Bob Bowman - The 2016 U.S. Olympic Team Men’s Head Coach and the head coach at Arizona State University, Bob Bowman helped guide five swimmers – Conor Dwyer, Chase Kalisz, Michael Phelps, Cierra Runge and Allison Schmitt – to spots on the Team USA roster. Led by six medals from Phelps, this group each earned a medal in Rio, combining for 12 trips to the podium. Dwyer, Kalisz and Phelps were individual medalists at the Games, with Phelps taking gold in the men’s 200m butterfly and 200m individual medley. This was Bowman’s fourth time on an Olympic staff, and his first as head coach.
Dave Durden - Dave Durden, an assistant men’s coach for the 2016 U.S. Olympic Team and men’s head coach at Cal, coached five members of the Team USA men’s roster in Rio – Nathan Adrian, Ryan Murphy, Jacob Pebley, Josh Prenot and Tom Shields. This group combined for nine medals, including four by Adrian and three from Murphy, who also set a world record in the 100m backstroke at the Games. Adrian, Murphy and Prenot were each individual medalists. On the collegiate front, Durden guided the Golden Bears to a runner-up finish at the men’s 2016 NCAA Championships. This was Durden’s first experience on an Olympic coaching staff.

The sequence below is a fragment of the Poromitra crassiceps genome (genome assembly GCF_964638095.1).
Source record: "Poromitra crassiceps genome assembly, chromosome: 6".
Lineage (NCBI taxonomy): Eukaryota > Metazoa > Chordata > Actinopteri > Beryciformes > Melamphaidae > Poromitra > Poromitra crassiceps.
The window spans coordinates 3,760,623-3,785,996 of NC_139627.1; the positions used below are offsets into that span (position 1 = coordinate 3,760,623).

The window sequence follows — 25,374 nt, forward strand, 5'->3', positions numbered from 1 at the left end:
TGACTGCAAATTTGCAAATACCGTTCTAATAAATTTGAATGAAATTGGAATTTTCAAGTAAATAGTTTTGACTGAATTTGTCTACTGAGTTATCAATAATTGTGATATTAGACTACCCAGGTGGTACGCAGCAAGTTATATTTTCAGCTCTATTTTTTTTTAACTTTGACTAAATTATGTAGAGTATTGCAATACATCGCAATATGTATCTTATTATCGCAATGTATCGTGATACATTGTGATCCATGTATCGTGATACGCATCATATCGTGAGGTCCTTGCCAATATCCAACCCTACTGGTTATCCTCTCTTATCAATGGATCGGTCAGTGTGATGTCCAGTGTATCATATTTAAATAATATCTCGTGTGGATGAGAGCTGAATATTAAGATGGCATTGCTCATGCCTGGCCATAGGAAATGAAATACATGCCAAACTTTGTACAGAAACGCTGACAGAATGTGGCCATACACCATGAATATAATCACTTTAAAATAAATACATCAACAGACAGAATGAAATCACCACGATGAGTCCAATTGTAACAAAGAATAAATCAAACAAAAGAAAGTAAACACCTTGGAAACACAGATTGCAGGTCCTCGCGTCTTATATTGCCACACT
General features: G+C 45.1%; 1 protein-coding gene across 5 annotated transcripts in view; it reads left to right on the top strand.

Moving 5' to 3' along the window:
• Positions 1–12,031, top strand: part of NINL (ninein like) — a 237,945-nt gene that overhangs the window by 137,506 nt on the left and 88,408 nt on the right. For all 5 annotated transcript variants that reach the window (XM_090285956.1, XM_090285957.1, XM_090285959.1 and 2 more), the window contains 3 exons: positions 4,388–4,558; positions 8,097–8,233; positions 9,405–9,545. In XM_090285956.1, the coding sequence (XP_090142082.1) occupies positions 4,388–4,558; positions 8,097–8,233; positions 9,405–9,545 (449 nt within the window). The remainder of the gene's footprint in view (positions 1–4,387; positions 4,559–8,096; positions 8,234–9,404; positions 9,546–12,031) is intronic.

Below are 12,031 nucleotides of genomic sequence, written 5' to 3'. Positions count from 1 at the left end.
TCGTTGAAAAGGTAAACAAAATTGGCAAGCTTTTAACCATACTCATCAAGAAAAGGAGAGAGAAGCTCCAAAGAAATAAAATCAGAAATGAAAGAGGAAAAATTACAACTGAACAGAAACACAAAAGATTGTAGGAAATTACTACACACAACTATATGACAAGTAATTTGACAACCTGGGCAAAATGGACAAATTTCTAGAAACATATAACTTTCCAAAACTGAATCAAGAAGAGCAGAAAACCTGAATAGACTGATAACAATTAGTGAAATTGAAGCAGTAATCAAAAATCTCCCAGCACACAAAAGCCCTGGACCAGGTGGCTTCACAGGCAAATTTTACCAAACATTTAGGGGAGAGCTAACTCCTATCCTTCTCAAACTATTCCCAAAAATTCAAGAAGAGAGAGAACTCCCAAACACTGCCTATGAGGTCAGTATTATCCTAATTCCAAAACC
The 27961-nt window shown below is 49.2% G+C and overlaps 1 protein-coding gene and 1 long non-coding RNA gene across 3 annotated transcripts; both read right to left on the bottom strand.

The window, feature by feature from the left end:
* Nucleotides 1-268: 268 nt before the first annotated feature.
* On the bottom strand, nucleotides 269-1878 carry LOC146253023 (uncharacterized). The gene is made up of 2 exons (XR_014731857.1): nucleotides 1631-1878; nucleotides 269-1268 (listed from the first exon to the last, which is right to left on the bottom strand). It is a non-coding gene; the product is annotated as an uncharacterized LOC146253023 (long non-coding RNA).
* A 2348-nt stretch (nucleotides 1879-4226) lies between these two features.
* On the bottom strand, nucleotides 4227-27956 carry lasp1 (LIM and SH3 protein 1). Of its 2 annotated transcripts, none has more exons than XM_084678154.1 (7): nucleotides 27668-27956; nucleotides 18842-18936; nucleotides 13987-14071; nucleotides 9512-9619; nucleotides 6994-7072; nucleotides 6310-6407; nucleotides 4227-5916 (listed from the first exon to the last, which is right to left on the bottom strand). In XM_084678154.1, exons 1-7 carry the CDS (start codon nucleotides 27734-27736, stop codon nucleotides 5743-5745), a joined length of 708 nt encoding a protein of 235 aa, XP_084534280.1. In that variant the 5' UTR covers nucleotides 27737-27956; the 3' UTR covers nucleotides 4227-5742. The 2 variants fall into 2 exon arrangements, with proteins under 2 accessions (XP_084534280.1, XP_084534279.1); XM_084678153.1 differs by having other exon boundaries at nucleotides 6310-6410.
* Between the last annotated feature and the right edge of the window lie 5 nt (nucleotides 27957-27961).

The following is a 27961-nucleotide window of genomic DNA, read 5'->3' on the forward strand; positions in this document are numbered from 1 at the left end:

Bruce Gemmell - Bruce Gemmell, an assistant women’s coach at the 2016 Olympic Games, again guided Katie Ledecky to unprecedented accomplishments this year. The Nation’s Capital Swim Club coach earned his first assignment on an Olympic staff. In Rio, Ledecky became one of just four American women across all sports to win four gold medals at a single Olympic Games, and joined Debbie Meyer (1968) as the only women to win the 200m, 400m and 800m freestyle at the same Games. Ledecky added a pair of relay medals and eclipsed her own world records with swims of 3:56.46 in the 400m free and 8:04.79 in the 800m free in Rio.